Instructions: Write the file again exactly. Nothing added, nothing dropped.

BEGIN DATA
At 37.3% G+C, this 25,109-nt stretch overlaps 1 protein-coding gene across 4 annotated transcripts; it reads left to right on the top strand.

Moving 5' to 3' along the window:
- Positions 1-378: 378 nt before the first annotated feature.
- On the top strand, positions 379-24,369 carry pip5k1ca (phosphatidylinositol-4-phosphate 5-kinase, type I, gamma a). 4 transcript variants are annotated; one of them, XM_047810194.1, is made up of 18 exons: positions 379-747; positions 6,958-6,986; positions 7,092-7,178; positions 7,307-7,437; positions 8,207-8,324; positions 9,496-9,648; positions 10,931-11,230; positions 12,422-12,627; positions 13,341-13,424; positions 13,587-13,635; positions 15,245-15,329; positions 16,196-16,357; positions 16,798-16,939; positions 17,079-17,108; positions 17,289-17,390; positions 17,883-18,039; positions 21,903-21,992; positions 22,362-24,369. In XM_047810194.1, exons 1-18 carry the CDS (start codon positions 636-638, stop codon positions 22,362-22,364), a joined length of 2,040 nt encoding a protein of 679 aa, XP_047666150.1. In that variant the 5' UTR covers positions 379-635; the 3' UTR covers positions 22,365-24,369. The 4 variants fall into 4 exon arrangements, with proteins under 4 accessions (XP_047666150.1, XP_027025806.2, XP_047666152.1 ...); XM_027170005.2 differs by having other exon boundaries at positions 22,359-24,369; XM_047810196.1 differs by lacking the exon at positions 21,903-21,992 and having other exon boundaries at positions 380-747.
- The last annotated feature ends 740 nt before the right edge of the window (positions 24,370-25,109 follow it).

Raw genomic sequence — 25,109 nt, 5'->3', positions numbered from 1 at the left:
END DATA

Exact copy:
At 37.3% G+C, this 25,109-nt stretch overlaps 1 protein-coding gene across 4 annotated transcripts; it reads left to right on the top strand.

Moving 5' to 3' along the window:
- Positions 1-378: 378 nt before the first annotated feature.
- On the top strand, positions 379-24,369 carry pip5k1ca (phosphatidylinositol-4-phosphate 5-kinase, type I, gamma a). 4 transcript variants are annotated; one of them, XM_047810194.1, is made up of 18 exons: positions 379-747; positions 6,958-6,986; positions 7,092-7,178; positions 7,307-7,437; positions 8,207-8,324; positions 9,496-9,648; positions 10,931-11,230; positions 12,422-12,627; positions 13,341-13,424; positions 13,587-13,635; positions 15,245-15,329; positions 16,196-16,357; positions 16,798-16,939; positions 17,079-17,108; positions 17,289-17,390; positions 17,883-18,039; positions 21,903-21,992; positions 22,362-24,369. In XM_047810194.1, exons 1-18 carry the CDS (start codon positions 636-638, stop codon positions 22,362-22,364), a joined length of 2,040 nt encoding a protein of 679 aa, XP_047666150.1. In that variant the 5' UTR covers positions 379-635; the 3' UTR covers positions 22,365-24,369. The 4 variants fall into 4 exon arrangements, with proteins under 4 accessions (XP_047666150.1, XP_027025806.2, XP_047666152.1 ...); XM_027170005.2 differs by having other exon boundaries at positions 22,359-24,369; XM_047810196.1 differs by lacking the exon at positions 21,903-21,992 and having other exon boundaries at positions 380-747.
- The last annotated feature ends 740 nt before the right edge of the window (positions 24,370-25,109 follow it).

Raw genomic sequence — 25,109 nt, 5'->3', positions numbered from 1 at the left: